• Critically assess your initial reaction to the outcome of the scores. For instance, if you feel the urge to tweak the numbers, this is a solid indicator that you do not want this decision to become reality. This way, you have covered the right-brain perspective.
  • By doing so, you will be able to integrate both parts of the brain into the decision-making, guaranteeing a higher chance that you will still be happy with it years later.

If you would like a more detailed discussion on how to address your specific situation, please don't hesitate to contact me directly.

Best,

Hagen

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Ian
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Content Creator
replied on Mar 21, 2024
#1 BCG coach | MBB | Tier 2 | Digital, Tech, Platinion | 100% personal success rate (8/8) | 95% candidate success rate

Hi there,

Yup, it's a good idea.

It's also a bad idea.

It depends.

1) From where to where? (Firm)

2) From what role to what role?

3) From what compensation to what compensation?

4) From what value basis (your values and priorities and likes and dislikes).

Please hire a career coach to understand if this move is right for you….and, more importantly, understand all of your options and create a holistic plan

With that good TC you can afford to get tailored expert advice that fundamentally affects the rest of your life instead of going off of a quick Q&A that will never have the depth required for such a big decision :)

Personally, I could get you Project Lead/Principal/Director at a Tech consultancy.

======================YOUR QUESTIONS=============

Also is it good idea to move from Head of /EM position to associate consultant - Digital position? 

I personally, in your shoes, would not.

it feels like a demotion. 

Of course it is!

Will I be able to exit MBB to high position in Tech or other industry after this switch?

So you want to leave a high position in Tech, to go to a low position at MBB, to then ultimately come back to a high position in Tech?

Interesting…

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Cristian
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Content Creator
replied on Mar 21, 2024
#1 rated MBB & McKinsey Coach

Hi there

You have a cool profile. At the same time, it sounds like you're at the start of the thinking process on whether this makes sense to you or not. 

Honestly, if I were you, I'd try to have a dozen or so chats with consultants at the level and in the area that you're targeting. 

Get a sense of what they're doing and how satisfied they are with it. Then reflect on whether it would make sense for you. 

Some of the things that you might be considering now might make less sense once you talk with them.

Sharing a guide on how to identify these people on linkedin and get in touch with them:

Best,
Cristian

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Dennis
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Content Creator
updated an answer on Mar 21, 2024
Ex-Roland Berger|Project Manager and Recruiter|7+ years of consulting experience in USA and Europe

Hi there,

it sounds like your objectives to enter consulting is to learn about business management and to position yourself for an exit opportunity. You also state that you don't really know what consulting entails as this is a “black box”.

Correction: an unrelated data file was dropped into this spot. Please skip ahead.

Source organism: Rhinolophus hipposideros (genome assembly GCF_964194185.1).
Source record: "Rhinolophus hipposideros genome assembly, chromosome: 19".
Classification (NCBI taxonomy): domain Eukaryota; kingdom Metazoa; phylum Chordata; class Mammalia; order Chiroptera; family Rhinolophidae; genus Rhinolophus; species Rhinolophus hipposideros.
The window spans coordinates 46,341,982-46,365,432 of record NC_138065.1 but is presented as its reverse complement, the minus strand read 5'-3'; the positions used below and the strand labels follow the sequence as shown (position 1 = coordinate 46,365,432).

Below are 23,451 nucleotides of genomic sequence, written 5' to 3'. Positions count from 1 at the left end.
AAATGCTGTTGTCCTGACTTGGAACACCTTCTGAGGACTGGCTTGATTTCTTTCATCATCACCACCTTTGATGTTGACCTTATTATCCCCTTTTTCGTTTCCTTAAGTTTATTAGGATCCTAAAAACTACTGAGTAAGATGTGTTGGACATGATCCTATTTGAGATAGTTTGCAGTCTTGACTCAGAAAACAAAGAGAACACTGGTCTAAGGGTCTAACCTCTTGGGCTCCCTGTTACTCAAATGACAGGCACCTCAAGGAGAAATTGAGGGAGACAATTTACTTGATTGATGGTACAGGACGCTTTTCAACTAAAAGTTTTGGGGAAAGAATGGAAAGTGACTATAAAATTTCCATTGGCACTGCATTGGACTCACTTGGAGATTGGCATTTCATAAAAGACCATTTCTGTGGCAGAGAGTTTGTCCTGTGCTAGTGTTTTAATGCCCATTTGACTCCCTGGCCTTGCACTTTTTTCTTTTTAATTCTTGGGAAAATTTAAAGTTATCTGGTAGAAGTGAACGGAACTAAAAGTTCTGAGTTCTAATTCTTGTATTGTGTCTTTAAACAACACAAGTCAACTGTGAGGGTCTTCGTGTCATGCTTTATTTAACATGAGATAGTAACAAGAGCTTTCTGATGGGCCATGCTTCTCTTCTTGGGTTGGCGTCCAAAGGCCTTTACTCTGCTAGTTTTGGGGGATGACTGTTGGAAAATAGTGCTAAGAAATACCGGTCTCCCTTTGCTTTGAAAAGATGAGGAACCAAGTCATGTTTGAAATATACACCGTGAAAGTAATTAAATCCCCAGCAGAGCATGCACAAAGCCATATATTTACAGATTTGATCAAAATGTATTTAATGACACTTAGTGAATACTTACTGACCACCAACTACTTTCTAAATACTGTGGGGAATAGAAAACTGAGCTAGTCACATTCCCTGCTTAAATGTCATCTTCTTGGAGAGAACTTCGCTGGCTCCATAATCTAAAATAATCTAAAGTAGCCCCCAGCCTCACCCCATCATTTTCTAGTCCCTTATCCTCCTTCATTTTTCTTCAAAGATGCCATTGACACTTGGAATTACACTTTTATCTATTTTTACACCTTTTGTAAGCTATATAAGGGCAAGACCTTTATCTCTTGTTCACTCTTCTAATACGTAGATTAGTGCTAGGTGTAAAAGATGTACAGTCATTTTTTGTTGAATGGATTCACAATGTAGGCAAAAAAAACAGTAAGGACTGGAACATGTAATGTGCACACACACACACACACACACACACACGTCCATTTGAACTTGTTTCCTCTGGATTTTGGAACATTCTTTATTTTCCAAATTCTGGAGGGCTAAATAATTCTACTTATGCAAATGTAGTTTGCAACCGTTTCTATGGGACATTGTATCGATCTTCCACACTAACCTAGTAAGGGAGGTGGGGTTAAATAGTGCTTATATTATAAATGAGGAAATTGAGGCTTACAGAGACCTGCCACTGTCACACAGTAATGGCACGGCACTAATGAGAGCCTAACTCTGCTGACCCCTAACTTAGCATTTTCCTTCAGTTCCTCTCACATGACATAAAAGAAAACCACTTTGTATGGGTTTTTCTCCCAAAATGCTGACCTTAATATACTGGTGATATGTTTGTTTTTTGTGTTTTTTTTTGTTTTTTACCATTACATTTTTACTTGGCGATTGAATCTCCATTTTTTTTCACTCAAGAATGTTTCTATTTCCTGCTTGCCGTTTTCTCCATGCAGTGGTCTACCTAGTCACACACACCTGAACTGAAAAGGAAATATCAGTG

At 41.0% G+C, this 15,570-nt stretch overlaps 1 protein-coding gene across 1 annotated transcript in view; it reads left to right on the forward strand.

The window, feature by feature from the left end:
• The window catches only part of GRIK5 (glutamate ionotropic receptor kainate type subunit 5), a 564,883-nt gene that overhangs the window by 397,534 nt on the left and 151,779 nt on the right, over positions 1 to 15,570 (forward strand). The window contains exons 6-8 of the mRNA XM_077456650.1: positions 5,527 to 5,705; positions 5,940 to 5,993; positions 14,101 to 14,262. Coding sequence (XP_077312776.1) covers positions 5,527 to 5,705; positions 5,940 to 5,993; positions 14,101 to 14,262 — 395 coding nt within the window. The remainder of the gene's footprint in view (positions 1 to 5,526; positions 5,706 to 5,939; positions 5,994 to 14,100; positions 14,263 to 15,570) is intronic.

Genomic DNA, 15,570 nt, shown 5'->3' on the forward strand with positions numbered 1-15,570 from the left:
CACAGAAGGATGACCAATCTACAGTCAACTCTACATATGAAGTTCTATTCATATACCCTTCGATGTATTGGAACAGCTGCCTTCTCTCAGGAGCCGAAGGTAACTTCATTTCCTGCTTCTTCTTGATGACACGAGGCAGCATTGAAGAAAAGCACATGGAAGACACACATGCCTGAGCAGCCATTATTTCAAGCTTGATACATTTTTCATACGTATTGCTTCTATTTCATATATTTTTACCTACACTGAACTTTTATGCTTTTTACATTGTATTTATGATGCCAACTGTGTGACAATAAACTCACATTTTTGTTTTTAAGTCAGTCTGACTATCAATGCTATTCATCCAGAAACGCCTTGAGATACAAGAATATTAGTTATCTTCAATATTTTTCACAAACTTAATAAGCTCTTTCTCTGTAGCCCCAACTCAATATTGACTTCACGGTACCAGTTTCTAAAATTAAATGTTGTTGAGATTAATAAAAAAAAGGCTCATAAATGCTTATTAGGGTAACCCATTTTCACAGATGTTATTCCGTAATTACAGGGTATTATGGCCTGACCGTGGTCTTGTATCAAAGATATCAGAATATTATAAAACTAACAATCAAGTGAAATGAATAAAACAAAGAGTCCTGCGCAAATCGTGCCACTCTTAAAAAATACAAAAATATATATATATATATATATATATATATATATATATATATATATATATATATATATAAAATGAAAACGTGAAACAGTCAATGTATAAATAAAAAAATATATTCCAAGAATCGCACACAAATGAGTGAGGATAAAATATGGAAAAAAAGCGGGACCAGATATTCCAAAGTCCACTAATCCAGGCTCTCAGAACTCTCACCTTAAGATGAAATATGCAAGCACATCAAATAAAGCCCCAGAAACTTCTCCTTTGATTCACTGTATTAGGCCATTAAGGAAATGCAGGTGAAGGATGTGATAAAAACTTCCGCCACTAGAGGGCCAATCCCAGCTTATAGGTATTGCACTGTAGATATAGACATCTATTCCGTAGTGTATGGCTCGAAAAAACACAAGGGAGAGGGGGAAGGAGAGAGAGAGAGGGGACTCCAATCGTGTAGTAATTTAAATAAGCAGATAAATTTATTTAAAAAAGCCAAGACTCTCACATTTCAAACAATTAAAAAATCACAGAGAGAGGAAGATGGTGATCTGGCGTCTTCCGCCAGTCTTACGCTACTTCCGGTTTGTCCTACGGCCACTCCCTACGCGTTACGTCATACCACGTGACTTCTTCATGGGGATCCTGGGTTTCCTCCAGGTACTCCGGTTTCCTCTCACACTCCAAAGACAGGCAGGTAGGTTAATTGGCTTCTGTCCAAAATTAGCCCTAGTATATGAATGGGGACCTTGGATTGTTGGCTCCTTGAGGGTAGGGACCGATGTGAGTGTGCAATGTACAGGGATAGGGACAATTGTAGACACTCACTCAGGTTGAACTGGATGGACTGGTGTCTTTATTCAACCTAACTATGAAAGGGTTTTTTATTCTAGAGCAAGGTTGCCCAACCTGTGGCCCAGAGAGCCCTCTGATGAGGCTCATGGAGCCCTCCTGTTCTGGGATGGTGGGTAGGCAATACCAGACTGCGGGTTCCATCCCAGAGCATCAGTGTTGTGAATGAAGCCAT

Based on that, it seems to me that you are not really interested in consulting per se but more in what options you might have after consulting. This can be a slippery slope as a consulting job will be very demanding and likely vastly different from what you have been doing so far. So you should definitely check other pathways for you to take if your ultimate goal is a “high position” in Tech when you are currently in Tech already.

Experienced hires without consulting background are usually hired by consulting firms for their domain expertise in specific industry or functional areas. While they may not bring the consulting skill set right away, they can help consulting firms gain credibility with clients and support project teams with subject matter expertise. So the question for you would be as to where you see your expertise and to which practice(s) within consulting firms this might best apply. 

Entering at a lower level would be natural because you will have to learn the ways of working as a consultant. Starting out at a manager level from a black box perspective is a recipe for disaster. You will not have a good time and your chances of success will be heavily impaired because the expectations of you would be too high too soon. However, consulting companies are known to have fast career progression tracks if you perform well.

So in a nutshell, I would recommend for you to get a better understanding of the consulting profession (and the associated lifestyle) and then decide whether that is something you could envision for yourself and whether that is the best route if you want to stay in Tech longterm.

Best of luck

(edited)

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Pedro
Expert
replied on Mar 20, 2024
Bain | Roland Berger | EY-Parthenon | Mentoring Approach | 30% off first 10 sessions in May| Market Sizing | DARDEN MBA

To exit in a high position depends on your performance… this is the risk you have to evaluate. Please do a bit more research and reading… you need much more information that can be conveyed in a single answer here.

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Francesco gave the best answer

Francesco